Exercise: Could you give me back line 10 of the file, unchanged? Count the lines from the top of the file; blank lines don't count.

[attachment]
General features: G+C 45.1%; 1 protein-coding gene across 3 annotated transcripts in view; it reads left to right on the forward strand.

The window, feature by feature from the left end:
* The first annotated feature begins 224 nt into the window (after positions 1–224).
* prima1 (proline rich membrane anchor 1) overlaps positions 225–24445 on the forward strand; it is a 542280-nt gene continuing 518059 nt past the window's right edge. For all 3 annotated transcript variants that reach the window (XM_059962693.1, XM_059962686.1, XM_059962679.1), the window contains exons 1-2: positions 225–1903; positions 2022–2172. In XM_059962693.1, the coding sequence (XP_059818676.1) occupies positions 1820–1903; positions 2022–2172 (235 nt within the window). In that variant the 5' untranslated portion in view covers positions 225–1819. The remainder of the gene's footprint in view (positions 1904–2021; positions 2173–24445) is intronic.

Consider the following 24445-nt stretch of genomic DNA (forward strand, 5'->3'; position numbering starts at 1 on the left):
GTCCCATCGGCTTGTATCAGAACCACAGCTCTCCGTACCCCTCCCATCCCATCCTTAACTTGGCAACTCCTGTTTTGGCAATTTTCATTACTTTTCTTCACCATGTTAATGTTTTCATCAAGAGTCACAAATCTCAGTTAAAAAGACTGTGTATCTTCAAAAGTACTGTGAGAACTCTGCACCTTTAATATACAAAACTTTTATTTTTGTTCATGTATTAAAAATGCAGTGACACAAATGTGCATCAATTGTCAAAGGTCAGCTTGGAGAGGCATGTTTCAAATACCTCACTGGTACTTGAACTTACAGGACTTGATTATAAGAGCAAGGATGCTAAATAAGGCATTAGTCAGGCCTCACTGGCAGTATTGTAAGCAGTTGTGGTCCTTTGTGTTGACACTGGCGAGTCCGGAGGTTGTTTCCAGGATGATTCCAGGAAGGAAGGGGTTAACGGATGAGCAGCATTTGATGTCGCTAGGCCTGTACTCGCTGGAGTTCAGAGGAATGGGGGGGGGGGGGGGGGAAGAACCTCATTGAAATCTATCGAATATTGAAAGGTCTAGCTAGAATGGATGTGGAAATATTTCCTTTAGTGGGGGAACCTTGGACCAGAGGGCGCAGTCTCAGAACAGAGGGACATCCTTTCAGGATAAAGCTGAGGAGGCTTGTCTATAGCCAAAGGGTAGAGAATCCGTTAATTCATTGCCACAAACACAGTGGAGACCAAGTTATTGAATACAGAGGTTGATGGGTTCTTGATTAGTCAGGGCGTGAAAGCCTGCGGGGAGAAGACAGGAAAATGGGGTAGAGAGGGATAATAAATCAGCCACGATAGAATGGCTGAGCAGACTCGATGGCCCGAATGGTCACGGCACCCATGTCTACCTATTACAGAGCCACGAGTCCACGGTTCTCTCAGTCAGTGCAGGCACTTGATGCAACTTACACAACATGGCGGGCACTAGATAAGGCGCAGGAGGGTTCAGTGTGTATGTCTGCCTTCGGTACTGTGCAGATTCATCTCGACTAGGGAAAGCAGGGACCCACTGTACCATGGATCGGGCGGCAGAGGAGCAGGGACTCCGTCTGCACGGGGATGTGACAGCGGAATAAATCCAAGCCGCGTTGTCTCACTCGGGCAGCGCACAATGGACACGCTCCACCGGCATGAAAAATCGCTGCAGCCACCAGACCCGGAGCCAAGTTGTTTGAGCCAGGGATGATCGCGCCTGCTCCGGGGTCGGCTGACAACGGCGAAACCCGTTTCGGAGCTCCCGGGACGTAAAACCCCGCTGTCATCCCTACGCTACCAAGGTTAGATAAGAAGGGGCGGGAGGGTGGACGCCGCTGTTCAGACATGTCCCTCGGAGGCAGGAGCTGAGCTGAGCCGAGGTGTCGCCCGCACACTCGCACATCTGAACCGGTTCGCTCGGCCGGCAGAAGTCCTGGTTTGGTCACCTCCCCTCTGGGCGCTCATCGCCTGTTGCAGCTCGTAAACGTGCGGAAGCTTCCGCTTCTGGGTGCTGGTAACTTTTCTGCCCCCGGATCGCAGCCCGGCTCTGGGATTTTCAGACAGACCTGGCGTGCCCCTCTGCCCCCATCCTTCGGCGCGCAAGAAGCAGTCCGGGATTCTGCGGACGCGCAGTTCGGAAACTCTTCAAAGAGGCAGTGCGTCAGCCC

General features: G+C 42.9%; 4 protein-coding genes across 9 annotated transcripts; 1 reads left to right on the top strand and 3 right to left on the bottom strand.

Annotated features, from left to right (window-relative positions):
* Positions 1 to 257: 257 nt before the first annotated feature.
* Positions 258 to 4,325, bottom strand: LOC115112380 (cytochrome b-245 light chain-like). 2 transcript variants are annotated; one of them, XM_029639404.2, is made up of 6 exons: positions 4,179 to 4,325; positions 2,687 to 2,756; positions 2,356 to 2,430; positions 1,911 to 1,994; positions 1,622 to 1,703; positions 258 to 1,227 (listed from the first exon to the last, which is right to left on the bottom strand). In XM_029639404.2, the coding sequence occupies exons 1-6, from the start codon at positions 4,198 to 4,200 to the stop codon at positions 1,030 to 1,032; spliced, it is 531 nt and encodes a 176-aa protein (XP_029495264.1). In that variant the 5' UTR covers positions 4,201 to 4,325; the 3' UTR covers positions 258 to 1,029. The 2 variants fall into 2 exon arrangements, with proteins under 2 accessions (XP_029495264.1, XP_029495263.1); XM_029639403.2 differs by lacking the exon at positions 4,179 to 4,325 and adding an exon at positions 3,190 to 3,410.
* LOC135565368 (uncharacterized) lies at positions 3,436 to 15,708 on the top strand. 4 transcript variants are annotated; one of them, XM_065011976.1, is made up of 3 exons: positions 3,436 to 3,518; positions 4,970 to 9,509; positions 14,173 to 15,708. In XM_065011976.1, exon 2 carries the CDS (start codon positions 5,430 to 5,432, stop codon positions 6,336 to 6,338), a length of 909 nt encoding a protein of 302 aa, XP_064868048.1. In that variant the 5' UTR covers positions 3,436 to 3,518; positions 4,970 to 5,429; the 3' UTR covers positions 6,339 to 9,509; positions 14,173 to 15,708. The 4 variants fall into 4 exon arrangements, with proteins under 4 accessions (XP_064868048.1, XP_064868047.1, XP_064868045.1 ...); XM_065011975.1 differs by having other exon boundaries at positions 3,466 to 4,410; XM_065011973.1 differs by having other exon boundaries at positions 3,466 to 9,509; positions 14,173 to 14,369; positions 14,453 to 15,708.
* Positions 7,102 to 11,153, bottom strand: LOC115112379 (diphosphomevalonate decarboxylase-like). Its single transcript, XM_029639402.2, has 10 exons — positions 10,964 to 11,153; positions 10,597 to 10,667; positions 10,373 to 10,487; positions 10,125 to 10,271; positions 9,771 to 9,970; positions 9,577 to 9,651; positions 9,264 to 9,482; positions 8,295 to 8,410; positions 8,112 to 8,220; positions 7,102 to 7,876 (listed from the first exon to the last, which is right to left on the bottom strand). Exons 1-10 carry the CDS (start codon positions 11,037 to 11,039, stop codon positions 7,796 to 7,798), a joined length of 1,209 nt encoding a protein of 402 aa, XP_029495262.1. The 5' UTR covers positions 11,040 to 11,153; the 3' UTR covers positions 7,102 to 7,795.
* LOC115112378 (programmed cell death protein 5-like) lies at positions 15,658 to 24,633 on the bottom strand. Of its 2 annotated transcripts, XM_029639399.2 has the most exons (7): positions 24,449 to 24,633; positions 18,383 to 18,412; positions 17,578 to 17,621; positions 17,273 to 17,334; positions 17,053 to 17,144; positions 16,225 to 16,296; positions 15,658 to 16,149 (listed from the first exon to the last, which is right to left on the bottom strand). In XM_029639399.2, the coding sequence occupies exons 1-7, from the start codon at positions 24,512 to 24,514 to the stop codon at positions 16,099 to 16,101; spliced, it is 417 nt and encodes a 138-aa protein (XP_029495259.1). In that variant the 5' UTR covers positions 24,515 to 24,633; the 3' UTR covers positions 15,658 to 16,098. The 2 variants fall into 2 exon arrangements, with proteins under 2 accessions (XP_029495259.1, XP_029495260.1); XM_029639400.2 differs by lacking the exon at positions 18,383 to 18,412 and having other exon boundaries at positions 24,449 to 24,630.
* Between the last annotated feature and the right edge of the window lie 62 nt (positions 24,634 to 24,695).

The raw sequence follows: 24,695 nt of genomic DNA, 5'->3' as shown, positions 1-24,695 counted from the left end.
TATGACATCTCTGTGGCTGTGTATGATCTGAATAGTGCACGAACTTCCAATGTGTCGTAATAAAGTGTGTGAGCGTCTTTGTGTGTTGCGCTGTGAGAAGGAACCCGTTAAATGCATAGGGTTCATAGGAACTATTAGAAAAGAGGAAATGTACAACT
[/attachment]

* Positions 258 to 4,325, bottom strand: LOC115112380 (cytochrome b-245 light chain-like). 2 transcript variants are annotated; one of them, XM_029639404.2, is made up of 6 exons: positions 4,179 to 4,325; positions 2,687 to 2,756; positions 2,356 to 2,430; positions 1,911 to 1,994; positions 1,622 to 1,703; positions 258 to 1,227 (listed from the first exon to the last, which is right to left on the bottom strand). In XM_029639404.2, the coding sequence occupies exons 1-6, from the start codon at positions 4,198 to 4,200 to the stop codon at positions 1,030 to 1,032; spliced, it is 531 nt and encodes a 176-aa protein (XP_029495264.1). In that variant the 5' UTR covers positions 4,201 to 4,325; the 3' UTR covers positions 258 to 1,029. The 2 variants fall into 2 exon arrangements, with proteins under 2 accessions (XP_029495264.1, XP_029495263.1); XM_029639403.2 differs by lacking the exon at positions 4,179 to 4,325 and adding an exon at positions 3,190 to 3,410.